City Paper is not for tourists
There’s nothing uncomfortable on Everything in Parallel, the first full-length from Buildings. The D.C. trio takes what it likes from prog, punk, and metal and plays as if it’s trying to keep pace with a pleasingly brisk video game. The forward motion is never disorienting or exhausting, and the musical ideas are rarely oblique. Rhythms almost always roll upward and onward. Clusters of guitar and bass notes collect in rewarding ways. The human touch is ever-present.
In other words, if Buildings has anything, it has chops—enough to construct six-minute instrumentals that seem to go by in about half that time. Of course, that’s nothing unique—Don Caballero is the example that comes to mind—so why does Everything in Parallel seem relatively original, anyway? It’s probably the optimism. Guitarist Collin Crowe, drummer David Rjich, and bassist Nick McCarthy are obviously schooled in the ways of math rock and post-rock (their 2009 debut EP, Endless, was a bit more techy), but Everything in Parallel seems to reject the idea that smart-guy music has to take a skeptical, anxious, or sideways view of the future.
It’s adventure music, then, and the escapades have more in common with idealistic sci-fi—Asimov, Clarke, Rodenberry—than with Blade Runner. One song, “The World Is Hollow and I Have Touched the Sky,” even takes its name from an original-run Star Trek episode. Although it’s the slowest track on Everything in Parallel, it builds to a hopeful climax as Rjich plays powerful rolls behind Crowe’s swelling riffs. (The Star Trek episode works out fine, too. Bones gets cured of a disease and an asteroid colony is freed to find its promised land.)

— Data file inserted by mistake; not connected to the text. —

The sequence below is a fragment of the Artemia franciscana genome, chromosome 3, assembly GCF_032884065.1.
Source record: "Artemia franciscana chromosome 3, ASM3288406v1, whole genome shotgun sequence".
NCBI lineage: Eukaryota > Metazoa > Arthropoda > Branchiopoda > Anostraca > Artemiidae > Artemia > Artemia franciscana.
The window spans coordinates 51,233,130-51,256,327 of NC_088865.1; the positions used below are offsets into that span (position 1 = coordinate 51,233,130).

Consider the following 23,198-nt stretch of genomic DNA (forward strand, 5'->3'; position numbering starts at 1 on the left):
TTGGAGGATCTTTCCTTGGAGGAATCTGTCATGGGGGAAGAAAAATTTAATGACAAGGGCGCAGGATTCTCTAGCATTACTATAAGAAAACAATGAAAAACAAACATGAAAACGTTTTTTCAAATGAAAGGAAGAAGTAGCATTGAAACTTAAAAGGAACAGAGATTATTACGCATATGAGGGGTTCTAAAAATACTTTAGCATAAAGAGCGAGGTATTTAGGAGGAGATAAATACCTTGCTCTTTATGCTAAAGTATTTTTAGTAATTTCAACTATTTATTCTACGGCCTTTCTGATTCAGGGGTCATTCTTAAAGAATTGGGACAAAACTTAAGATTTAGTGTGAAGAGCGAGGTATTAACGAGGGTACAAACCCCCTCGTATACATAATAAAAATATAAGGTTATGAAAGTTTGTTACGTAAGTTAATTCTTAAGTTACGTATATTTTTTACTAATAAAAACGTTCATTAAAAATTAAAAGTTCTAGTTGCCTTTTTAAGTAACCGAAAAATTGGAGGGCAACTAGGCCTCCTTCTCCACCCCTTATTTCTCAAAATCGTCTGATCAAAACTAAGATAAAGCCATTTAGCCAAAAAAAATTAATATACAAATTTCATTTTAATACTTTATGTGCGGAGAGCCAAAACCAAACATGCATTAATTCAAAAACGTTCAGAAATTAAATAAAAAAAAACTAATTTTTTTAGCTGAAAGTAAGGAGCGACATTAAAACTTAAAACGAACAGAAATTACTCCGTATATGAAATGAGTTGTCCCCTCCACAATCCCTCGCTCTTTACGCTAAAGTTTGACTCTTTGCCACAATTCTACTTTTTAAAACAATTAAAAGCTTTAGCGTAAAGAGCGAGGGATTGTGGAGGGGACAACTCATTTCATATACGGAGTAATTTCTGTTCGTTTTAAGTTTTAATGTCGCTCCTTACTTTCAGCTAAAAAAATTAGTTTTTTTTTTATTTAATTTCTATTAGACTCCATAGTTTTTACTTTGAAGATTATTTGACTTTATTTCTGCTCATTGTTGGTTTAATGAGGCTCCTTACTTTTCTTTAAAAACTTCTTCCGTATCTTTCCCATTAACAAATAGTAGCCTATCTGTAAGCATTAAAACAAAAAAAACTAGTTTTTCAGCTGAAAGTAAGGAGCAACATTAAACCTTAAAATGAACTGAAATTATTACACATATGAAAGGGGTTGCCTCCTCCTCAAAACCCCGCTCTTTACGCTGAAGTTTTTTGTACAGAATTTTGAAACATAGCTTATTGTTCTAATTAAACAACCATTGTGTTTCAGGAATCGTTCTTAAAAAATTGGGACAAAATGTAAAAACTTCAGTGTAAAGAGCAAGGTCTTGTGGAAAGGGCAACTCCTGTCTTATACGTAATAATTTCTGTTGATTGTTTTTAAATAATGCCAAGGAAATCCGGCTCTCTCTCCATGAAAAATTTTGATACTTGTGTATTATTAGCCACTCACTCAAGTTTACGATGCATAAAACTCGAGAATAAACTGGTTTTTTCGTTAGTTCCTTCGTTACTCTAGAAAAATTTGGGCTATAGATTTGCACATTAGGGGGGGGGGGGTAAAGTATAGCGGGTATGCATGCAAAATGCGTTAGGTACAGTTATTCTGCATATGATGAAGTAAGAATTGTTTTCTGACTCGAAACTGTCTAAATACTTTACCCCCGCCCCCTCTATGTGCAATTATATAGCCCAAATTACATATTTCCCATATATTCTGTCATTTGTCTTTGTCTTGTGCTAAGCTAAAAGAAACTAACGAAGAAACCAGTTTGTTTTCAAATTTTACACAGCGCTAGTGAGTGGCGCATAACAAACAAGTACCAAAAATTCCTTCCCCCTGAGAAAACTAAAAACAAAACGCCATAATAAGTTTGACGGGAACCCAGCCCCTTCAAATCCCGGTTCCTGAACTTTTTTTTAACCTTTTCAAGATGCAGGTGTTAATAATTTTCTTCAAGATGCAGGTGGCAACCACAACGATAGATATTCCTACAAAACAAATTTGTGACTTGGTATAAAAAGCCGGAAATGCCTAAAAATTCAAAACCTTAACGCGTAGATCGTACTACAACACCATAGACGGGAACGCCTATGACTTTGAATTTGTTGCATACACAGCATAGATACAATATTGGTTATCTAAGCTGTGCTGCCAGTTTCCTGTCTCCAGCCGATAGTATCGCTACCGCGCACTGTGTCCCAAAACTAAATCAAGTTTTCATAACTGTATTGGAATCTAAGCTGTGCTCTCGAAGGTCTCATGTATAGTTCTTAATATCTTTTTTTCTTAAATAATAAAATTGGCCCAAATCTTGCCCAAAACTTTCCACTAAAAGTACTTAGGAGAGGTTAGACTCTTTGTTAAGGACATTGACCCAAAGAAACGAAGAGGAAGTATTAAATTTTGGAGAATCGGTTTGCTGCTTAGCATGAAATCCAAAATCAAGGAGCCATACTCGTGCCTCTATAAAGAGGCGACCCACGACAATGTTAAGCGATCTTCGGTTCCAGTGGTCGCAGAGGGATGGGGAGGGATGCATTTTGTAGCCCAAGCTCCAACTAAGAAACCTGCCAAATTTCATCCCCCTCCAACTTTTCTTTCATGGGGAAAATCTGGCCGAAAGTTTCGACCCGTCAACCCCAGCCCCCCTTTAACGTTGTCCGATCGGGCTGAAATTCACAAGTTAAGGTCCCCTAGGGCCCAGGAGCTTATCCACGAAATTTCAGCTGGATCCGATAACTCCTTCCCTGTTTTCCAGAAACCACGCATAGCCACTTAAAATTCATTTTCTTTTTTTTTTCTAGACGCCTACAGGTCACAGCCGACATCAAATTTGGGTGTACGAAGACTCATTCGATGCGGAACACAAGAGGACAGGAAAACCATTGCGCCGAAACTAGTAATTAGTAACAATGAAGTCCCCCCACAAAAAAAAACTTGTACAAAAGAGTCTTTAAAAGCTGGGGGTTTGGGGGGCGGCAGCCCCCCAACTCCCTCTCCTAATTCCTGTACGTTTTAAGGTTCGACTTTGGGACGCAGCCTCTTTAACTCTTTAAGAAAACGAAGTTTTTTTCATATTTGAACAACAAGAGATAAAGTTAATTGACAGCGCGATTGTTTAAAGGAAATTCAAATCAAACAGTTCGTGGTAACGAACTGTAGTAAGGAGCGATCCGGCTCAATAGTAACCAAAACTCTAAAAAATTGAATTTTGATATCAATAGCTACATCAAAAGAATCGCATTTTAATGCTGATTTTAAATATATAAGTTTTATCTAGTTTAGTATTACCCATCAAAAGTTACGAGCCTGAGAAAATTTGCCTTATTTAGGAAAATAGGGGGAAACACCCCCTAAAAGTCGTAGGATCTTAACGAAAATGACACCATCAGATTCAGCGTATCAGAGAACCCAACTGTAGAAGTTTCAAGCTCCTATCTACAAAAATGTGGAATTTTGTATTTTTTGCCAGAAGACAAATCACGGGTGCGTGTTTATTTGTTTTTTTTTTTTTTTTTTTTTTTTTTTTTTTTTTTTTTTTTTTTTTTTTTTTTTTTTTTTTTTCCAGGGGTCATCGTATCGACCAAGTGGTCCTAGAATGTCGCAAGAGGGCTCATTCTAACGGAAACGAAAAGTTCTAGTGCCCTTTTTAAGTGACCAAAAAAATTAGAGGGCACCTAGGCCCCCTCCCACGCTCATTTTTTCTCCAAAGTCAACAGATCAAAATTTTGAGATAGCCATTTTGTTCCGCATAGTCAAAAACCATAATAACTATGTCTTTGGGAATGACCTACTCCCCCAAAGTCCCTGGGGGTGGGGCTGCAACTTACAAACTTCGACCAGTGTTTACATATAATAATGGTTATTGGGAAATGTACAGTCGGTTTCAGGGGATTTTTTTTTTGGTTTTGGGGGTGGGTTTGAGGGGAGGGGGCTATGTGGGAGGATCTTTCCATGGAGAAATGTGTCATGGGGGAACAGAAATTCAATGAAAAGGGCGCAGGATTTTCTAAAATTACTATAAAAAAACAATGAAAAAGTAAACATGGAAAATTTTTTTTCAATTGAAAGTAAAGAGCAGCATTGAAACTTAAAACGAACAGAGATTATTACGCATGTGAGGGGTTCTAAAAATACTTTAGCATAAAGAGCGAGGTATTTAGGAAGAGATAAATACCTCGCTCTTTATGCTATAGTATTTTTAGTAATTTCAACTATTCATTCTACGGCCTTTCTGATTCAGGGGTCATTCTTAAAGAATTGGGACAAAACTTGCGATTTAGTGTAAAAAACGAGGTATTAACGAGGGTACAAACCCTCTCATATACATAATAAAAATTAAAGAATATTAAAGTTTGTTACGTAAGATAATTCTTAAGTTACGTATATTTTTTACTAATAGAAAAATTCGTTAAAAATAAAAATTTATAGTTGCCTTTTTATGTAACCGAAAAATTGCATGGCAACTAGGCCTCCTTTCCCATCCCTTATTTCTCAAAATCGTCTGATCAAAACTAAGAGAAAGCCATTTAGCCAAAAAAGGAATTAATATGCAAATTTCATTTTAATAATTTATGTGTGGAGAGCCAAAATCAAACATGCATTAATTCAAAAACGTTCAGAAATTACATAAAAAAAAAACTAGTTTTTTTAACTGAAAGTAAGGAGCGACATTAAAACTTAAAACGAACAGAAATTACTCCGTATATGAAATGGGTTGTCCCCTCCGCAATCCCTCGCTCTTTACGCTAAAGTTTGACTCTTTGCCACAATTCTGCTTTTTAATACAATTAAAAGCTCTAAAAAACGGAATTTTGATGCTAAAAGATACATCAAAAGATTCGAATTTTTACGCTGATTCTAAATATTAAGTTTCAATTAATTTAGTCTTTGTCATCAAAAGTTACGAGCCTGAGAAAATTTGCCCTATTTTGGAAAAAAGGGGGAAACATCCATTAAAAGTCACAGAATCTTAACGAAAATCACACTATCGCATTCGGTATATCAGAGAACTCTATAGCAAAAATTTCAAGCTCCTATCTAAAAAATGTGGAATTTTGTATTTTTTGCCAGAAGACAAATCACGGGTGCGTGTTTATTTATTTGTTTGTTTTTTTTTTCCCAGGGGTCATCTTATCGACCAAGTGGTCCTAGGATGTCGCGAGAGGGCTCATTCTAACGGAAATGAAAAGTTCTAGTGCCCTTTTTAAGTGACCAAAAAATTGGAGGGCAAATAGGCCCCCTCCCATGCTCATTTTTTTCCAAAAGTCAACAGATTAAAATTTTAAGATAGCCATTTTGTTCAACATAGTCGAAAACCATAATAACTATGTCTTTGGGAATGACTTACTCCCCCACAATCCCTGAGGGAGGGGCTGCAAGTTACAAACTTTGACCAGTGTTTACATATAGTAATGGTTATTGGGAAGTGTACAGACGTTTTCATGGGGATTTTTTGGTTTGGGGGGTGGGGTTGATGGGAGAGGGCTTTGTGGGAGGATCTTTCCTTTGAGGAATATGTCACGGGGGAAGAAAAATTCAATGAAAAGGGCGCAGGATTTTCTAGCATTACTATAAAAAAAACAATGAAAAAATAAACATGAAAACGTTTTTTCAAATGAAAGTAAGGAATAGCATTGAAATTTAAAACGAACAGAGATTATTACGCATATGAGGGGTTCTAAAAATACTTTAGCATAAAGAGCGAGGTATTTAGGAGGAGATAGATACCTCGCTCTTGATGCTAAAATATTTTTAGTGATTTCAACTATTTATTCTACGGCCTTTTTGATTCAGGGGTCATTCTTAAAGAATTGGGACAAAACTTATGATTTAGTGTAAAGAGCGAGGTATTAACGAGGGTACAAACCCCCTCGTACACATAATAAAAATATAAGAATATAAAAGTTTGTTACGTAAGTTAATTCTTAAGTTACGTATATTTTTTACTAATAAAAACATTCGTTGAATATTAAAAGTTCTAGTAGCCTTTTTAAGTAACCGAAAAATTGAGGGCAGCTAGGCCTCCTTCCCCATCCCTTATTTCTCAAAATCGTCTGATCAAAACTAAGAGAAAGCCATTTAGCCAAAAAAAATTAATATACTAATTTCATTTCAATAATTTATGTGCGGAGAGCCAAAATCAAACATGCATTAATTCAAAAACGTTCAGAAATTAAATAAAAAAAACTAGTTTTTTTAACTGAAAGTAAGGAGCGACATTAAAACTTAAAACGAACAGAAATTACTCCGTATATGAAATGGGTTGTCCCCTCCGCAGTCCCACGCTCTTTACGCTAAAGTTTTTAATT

On songs with more velocity, the band puts a premium on sounding straight-up epic, even if the titles seem to be overtly nerdy or deliberately insular references. “Zyklus” (“cycle” in German) may or may not be a nod to a Karlheinz Stockhausen composition of the same name; the Buildings song takes a firm beat and layers it with propulsive guitar and bass patterns. Where a band like Explosions in the Sky might deploy those elements as a platform for tension and release (or maybe sentimentality), Buildings just looks to go, go, go.
Of course, parts of Everything in Parallel do have a symphonic air; Crowe created a guitar orchestra for a one-off at DC9 opening for Lightning Bolt a couple of years ago, and his riffs in Buildings are capable of that kind of scale-up. Likewise, McCarthy tends to bring the drama, emphasizing the first notes of phrases and not shying away from fretwork. Album-opener “Upward Through Ever-Expanding Light” (which has plucked guitar figures that build toward a Viking-sized metallic crescendo followed by a shimmering coda) and the geometrically named “Tessellations” (a rock-for-rock’s-sake track that probably could be arranged for string instruments without much hassle) are the best examples.
It helps that Buildings has a guitar-loving producer, D.C.’s Devin Ocampo, whose own plural-noun band, Medications, sounds similarly sweeping at times. The mix on Everything in Parallel has the drums at the center and slightly in the distance, with the bass closer in the foreground and the guitars occupying much of the remaining space. It’s an experience, not an assault—a ride, not a psych-out. Buildings is known for playing in front of film collages; with performances like this, just the music is enough. —Joe Warminsky
Buildings, Imperial China, Protect-U, and Cigarette perform at Black Cat Saturday at 9 p.m.